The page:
Her team’s defensive play Tuesday night against Huntington Ross gave Maggie more confidence throughout the game.
“I was very impressed with the way they were playing, and was very proud of them,” Maggie said.
Obviously excited for a team win, and for a no hit performance on the mound, Maggie didn’t really begin to understand what she had done until later in the evening after getting home from the game.
“It didn’t seem like a big deal at first,” Maggie said. “Once I got home and talked to my dad about it, it sunk in, and I just thought wow, that’s really cool actually.”
Looking back on the perfect game a few days later, Maggie thought of all the hard work she has done since she first started playing, at the age of eight years old.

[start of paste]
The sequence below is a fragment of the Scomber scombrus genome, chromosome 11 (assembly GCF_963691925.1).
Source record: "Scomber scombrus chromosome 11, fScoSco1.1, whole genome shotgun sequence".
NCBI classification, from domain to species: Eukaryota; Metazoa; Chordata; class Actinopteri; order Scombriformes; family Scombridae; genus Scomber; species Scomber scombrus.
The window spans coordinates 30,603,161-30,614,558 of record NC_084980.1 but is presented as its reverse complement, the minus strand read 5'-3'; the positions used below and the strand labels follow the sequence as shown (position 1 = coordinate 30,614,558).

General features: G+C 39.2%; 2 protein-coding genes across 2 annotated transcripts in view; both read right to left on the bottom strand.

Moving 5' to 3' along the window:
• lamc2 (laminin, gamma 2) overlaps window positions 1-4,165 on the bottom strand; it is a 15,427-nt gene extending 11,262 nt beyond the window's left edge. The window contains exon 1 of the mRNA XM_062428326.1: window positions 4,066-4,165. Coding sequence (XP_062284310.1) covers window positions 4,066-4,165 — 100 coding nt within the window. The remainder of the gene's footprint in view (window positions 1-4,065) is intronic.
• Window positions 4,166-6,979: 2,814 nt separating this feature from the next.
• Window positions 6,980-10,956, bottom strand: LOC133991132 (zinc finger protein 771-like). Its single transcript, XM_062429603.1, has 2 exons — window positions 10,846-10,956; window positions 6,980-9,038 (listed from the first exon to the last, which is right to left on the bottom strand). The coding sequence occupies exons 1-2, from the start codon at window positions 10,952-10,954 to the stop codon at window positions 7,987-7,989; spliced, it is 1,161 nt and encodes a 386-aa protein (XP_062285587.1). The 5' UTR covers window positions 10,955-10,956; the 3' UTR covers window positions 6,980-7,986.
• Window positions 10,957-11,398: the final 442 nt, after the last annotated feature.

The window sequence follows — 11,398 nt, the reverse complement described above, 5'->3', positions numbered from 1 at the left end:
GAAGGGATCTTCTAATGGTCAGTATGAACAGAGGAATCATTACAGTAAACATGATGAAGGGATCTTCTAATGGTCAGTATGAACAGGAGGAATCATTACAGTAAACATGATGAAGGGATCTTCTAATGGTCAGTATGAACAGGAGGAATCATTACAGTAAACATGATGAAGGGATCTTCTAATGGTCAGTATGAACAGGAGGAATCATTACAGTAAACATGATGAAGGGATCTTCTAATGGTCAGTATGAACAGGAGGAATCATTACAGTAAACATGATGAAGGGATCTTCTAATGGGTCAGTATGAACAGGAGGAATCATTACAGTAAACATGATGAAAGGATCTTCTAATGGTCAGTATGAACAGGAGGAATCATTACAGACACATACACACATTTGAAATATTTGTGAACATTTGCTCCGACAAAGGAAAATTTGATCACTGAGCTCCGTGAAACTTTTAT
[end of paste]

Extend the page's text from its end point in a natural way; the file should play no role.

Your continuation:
“It’s always been a dream to play college ball, and reach all kinds of goals, during my high school career,” Maggie said. “It was cool to find out I threw a perfect game, and now it’s even more cool to realize it is extremely special.
Looking into the future, the Tuesday night in Chillicothe when no Huntington Ross batters were able to reach base, will be something Maggie plans on telling her future kids, and possible grand-kids.
Maggie is not completely satisfied with only a perfect game, as the young sophomore wants to see her team playing for a state championship before her time at Notre Dame is over.
To earn the perfect game, all 21 Huntington Ross batters had to be retired in order, without Maggie giving up a hit, walk, or any error from her or her teammates that would allow a batter to reach base.
Reach Michael Hamilton at 740-353-3101, or on Twitter @MikeHamilton82.